Willing To Learn

I wanted to close out this term by inviting you to join me for a brief, five part journey on emotional intelligence, plus this introduction.

Victoria College is in the midst of strategic planning. As an entire institution, we are taking a serious look at our strengths, at our weaknesses. Externally, yes, we consider opportunities and threats, but the bulk of discussions I’ve heard in the early days of the processes were focused internally. Strengths and weaknesses.

As everyone with the privilege to claim Dr Pat Vandervoort as mentor knows, you get a small book titled Strengths Finder by Tom Rath. Through that process of self-discovery, I found that one of my strengths is I enjoy thinking, which Mr. Rath calls Intellection. (Who knew, right?) I certainly agree with him that focusing on strengths is a great way to lead. It keeps things positive, which is terribly important (more on that later).

However, while everyone has strengths, we also have not-yet-strengths. (I’m a big believer that we control our own fates to a large extent.) A friend of mine regularly tells me, “Get rid of that crutch of yours.” No self-assessment would be complete without spending some time on self-improvement.

I recently found a book collecting ten articles from the Harvard Business Review about Emotional Intelligence (EI or sometimes EQ as a contrast to IQ). Emotions would definitely be one of my “W’s” on a SWOT analysis. I understand them poorly, although I am at long last willing to learn.

The research is essentially irrefutable, it seems. While regular intelligence unquestionably has uses, when it comes to connecting, motivating, empowering, and helping people, emotional intelligence is at least double any other measured skill in that formula.

For my next five posts, we’ll explore self-regulation, motivation, empathy, self-awareness, and social skill.  These are the five components of emotional intelligence. It turns out these can be learned, enhanced, and developed.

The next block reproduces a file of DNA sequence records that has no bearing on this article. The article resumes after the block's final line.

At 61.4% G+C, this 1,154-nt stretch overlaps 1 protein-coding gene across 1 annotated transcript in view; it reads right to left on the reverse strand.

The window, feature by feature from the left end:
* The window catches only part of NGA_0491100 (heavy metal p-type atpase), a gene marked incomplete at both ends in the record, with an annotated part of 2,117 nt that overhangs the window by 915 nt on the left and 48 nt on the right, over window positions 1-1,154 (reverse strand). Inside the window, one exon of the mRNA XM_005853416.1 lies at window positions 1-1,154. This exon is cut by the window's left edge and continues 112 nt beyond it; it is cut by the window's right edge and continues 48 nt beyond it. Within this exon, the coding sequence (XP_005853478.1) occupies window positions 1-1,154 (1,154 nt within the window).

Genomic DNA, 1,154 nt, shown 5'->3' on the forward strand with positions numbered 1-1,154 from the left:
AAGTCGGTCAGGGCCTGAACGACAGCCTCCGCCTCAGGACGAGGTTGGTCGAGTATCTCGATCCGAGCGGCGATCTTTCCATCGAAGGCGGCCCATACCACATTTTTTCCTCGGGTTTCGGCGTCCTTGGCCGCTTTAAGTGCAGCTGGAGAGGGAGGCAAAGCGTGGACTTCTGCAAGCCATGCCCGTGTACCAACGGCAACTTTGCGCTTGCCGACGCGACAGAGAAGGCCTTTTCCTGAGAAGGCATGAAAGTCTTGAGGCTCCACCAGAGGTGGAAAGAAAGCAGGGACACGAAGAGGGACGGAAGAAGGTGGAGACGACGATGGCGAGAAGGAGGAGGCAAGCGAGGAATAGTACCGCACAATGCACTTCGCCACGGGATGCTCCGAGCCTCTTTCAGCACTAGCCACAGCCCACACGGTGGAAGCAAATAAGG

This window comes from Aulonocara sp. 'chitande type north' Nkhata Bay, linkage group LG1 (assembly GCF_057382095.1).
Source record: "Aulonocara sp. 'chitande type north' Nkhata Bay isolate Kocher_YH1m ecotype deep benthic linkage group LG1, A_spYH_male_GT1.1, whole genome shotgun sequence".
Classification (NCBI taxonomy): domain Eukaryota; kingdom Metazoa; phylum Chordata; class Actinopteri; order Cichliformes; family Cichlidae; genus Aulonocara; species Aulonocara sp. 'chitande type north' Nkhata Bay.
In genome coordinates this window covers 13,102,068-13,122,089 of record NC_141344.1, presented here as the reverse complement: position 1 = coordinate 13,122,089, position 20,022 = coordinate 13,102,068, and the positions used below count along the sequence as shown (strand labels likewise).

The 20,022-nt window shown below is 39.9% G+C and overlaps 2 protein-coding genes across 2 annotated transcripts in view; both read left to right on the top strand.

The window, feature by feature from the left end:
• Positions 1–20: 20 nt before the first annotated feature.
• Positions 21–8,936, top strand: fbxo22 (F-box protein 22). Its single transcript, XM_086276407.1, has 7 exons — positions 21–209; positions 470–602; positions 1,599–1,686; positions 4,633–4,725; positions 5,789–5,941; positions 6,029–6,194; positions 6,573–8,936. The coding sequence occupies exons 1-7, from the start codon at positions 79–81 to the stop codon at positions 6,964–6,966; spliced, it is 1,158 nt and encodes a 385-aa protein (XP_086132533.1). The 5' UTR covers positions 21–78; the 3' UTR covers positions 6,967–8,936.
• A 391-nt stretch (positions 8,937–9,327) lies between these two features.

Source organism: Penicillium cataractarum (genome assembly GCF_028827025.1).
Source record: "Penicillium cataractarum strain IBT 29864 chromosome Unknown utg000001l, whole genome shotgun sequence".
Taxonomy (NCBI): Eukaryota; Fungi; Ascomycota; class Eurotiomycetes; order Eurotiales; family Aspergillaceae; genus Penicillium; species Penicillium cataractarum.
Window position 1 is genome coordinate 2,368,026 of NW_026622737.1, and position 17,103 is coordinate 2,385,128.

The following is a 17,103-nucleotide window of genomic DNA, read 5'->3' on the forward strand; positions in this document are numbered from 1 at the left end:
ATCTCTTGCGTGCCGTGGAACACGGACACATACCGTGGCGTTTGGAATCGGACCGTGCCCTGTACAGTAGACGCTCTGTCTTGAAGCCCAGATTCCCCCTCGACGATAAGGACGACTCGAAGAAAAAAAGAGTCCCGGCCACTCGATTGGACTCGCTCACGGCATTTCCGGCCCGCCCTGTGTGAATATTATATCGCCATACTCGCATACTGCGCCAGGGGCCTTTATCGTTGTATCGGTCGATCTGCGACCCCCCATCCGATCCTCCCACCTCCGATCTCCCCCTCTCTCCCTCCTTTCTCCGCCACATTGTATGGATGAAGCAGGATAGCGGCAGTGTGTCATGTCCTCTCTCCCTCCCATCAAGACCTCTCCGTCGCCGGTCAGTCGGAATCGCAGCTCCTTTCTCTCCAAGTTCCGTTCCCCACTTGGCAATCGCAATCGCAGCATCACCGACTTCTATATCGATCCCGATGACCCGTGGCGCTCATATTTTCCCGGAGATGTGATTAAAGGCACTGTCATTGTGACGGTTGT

I promised to keep this brief (371 words), and I keep my word. I’ll close with a comment about our cover photo this week. I’ve always liked it. An outdoor deer and an indoor cat might not understand much about each other’s worlds. All the same, those two look like they’re willing to learn.

deer and cat meeting through a window
deer and cat meeting through a window
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professorwiley

Matt Wiley is a tenured, associate professor of mathematics with awards in both mathematics education and honour student engagement. He earned an assortment of degrees in computer science, business, and pure mathematics from the University of California and Texas A&M systems. He is the director of quality enhancement at Victoria College, assisting in the development and implementation of a comprehensive assessment program to enhance institutional performance outcomes. A programmer, a published author, a mathematician, and a transformational leader, Matt has always melded his passion for writing with his joy of logical problem solving and data science. From the boardroom to the classroom, he enjoys finding dynamic ways to partner with interdisciplinary and diverse teams to make complex ideas and projects understandable and solvable.

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